Recently I authored a report called “How not to run for city council”, in which the example thereof was the arrest of Mayor Alan Long of Murrieta, California on charges of causing an accident while driving under the influence, CVC 23153(a) .
Murrieta had gained national notoriety earlier in the year by being the first community to successfully reject a plan by the Department of Homeland Security to process illegal immigrants from the Central America border surge there.
Mayor Long did a reasonably credible job of straddling the line between appeasing angry citizens who rejected the Border Patrol’s plans and maintaining a veneer of political correctness. It was the field sobriety test that he flunked that has thrown his future political aspirations in a tailspin.
That, and a dubious circumstance involving Long and two other members of the city council who appear to be attempting to impose inequitable demands on a property owner conditional to favorable decisions on commercial development. Job creation is apparently not the priority it is stated to be in their campaign material.
Realizing that we are coming up on elections in just a little over a week in every town, city, county, state as well as voting for Congress, I thought it might be valuable to share some insight on how to better evaluate individuals who are asking for your vote and in so doing, make more informed choices.
It’s not easy. Many voters employ guesswork based on signs along the roadway, television and radio commercials, partisan voter slates and candidate mailings – all of which are attempting to leverage the most effective marketing techniques and mass psychology designed to hit certain emotional hot buttons.
There is a standard sales pitch for the aspiring office holder and for the established incumbent. It’s the bold promise of how the candidate is going to support job growth, maintain or improve the quality of life, provide expanded public services and amenities, buttress public safety, cut taxes, manage public funds and promote businesses.
Depending on whether you are talking about a city council seat or a seat in Congress, you might have some variable elements at play, but the general theme of competency, experience, and integrity are universal.
The question then, for any thinking person, is how do we wind up with so many Barack Obamas, Hillary Clintons, [mc_name name=’Sen. Harry Reid (D-NV)’ chamber=’senate’ mcid=’R000146′ ]s, Chris Christies, [mc_name name=’Rep. Nancy Pelosi (D-CA)’ chamber=’house’ mcid=’P000197′ ]s, [mc_name name=’Sen. John McCain (R-AZ)’ chamber=’senate’ mcid=’M000303′ ]s, Bob Filners, Leland Yees and locally, Alan Longs? Much can be attributed to low information voters and beyond that, misinformed voters.
The rest is a factor of well-oiled political machines with special interest money behind the curtain. Image over substance.
Here is a campaign flyer touting Mayor Long’s public safety bonafides. This showed up in the mailbox after his arrest for DUI and injuring four local high school students in a rear end collision!
If you see a public official that is caught in wrongdoing and attempts to cling to office after being publicly discrediting themselves, you can assume this person has been collecting graft and is addicted to it.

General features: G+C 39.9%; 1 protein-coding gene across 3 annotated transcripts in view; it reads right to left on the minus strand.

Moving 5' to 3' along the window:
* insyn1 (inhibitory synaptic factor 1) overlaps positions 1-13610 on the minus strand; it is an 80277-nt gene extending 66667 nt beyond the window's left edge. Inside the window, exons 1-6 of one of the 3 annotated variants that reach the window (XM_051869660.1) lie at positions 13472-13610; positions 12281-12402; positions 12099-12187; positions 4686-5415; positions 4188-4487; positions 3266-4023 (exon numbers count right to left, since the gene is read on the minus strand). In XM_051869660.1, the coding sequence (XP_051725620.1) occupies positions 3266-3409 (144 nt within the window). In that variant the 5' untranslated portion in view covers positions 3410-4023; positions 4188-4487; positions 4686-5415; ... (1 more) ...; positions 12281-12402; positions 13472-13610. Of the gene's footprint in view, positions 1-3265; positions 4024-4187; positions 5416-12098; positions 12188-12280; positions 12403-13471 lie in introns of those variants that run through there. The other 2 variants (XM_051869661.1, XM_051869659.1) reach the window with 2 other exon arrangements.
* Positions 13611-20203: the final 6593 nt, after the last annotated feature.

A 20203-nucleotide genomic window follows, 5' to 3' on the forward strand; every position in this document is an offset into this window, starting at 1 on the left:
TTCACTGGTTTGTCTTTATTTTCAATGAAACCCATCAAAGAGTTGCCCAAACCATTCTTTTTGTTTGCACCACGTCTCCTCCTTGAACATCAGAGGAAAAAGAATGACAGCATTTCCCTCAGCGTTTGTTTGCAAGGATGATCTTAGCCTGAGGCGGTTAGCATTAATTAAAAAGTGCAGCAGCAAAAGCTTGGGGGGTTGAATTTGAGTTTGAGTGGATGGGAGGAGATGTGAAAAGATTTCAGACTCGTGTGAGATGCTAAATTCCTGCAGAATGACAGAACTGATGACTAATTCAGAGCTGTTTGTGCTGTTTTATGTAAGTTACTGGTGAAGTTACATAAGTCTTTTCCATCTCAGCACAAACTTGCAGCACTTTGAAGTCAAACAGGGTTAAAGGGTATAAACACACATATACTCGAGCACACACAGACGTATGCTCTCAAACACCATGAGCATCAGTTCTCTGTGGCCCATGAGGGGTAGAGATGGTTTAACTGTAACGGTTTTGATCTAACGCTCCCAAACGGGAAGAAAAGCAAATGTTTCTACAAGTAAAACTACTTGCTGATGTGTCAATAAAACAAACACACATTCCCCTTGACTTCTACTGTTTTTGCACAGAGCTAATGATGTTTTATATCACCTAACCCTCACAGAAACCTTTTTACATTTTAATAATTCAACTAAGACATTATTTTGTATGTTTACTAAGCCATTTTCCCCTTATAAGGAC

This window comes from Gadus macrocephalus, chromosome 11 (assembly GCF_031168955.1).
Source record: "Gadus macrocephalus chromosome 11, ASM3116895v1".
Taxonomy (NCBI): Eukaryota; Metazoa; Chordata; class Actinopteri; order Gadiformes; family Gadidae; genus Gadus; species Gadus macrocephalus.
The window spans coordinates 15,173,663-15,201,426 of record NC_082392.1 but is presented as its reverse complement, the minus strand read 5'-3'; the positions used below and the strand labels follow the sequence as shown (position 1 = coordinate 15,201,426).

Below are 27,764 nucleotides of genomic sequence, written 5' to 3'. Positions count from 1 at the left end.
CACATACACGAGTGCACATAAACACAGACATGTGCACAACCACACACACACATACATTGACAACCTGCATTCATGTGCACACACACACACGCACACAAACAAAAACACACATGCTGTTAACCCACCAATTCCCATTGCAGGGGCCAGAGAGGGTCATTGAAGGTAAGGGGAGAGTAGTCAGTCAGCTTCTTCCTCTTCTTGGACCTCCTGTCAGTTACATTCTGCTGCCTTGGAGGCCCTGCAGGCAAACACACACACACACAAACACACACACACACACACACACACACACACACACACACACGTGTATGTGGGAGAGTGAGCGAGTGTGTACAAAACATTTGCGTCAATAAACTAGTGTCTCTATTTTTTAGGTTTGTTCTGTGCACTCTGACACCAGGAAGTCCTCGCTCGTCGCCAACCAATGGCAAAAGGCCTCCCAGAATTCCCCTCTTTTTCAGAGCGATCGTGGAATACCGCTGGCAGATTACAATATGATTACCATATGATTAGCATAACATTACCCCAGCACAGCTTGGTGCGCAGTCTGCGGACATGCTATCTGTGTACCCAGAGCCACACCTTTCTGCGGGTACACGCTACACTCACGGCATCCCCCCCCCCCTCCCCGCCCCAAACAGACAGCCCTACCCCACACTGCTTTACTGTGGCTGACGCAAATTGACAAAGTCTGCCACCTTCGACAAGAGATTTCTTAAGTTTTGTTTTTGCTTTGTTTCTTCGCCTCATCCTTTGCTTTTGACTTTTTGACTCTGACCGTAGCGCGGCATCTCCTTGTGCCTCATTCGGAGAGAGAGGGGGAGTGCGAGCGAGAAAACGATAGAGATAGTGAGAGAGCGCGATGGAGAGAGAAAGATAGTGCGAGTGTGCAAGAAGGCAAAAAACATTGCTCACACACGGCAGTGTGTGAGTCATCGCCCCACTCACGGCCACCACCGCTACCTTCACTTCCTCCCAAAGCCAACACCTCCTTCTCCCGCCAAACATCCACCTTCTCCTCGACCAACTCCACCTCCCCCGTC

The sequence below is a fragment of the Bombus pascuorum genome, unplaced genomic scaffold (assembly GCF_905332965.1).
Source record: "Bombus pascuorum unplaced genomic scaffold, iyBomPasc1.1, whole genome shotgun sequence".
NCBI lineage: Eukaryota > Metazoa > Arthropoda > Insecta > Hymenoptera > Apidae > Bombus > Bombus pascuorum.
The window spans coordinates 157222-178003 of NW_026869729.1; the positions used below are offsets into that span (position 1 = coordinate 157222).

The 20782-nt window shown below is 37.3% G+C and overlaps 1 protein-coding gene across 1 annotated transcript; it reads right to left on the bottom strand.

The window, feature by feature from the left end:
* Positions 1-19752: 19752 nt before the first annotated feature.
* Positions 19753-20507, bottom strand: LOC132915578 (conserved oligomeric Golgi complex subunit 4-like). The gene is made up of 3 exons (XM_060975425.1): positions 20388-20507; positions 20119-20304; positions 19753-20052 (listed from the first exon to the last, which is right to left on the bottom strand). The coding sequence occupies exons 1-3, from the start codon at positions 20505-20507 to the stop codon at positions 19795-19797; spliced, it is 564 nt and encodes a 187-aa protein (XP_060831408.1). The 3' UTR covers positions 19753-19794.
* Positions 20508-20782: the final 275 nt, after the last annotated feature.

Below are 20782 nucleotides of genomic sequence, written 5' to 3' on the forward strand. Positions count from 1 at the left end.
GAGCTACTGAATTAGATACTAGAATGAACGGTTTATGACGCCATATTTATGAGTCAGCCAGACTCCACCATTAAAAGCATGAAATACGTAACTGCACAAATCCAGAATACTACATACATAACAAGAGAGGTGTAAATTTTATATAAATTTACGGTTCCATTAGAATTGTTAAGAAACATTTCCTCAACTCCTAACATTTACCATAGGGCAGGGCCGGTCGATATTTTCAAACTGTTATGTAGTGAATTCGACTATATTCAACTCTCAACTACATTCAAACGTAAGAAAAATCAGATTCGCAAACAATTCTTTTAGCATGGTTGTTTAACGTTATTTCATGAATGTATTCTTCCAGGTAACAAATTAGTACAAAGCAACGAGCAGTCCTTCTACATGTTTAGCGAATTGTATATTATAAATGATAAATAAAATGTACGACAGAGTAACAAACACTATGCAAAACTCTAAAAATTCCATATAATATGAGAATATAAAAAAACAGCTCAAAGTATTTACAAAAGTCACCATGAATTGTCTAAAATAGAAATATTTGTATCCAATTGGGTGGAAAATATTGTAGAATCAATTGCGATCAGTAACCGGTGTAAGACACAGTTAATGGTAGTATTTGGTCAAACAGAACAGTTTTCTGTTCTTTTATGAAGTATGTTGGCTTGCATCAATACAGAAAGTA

The best measure and prime indicator of what a candidate is likely to do in office is what they’ve done as a citizen, in their professional or work life and in the community or their record of service in the armed forces. Those factors are your best measuring sticks.
So, as an illustration of this, I present to you Ms. Diana Serafin, a candidate for city council in Murrieta. Ms. Sarafin was the prime organizing force behind the elimination of a very insidious form of corruption in the city known as the Red Light Camera scam.
A Tempe, Arizona firm, American Traffic Solutions had inveigled its influence peddling into a lucrative contract in Murrieta in which in return for placing the cameras at intersections, they in turn received a large percentage of each citation issued by the city.
When the scheme was brought to light, the company spent thousands of dollars in legal challenges to the grass roots citizen initiative headed by Ms. Serafin to have the cameras, an actual safety hazard removed.
It was the classic David versus Goliath story and thanks to Ms. Sarafin’s ability to mobilize community awareness, Goliath came out of it with a massive head wound. Red Light cameras removed. It is a nationwide movement.
Diana also was instrumental in putting the brakes on abusive code enforcement, exposing the nascent city plans to incorporate the use of drones and is actively leading opposition to proposed low income housing units to be built on land shown to be in the footprint of an earthquake fault that runs through the Lake Elsinore, Murrieta, Temecula corridor.
None of this activity involved special interest money or influence, just grass roots community activism. Ms. Serafin is also out walking the neighborhoods talking with residents and exchanging ideas about what good, responsive and transparent government looks like.
People are responding favorably, because in most cases they have never had a personal engagement with any city leaders before or during their term of office. All it takes to begin the process of cleaning up corruption at any level of politics is a candidate that is dedicated to speaking truth to power and calling fowl when others attempt to game the system at the expense of taxpayers.
That’s what you’re looking for. It’s almost as hard as finding an honest car mechanic, but not impossible. You just need to be eyes wide open and paying attention.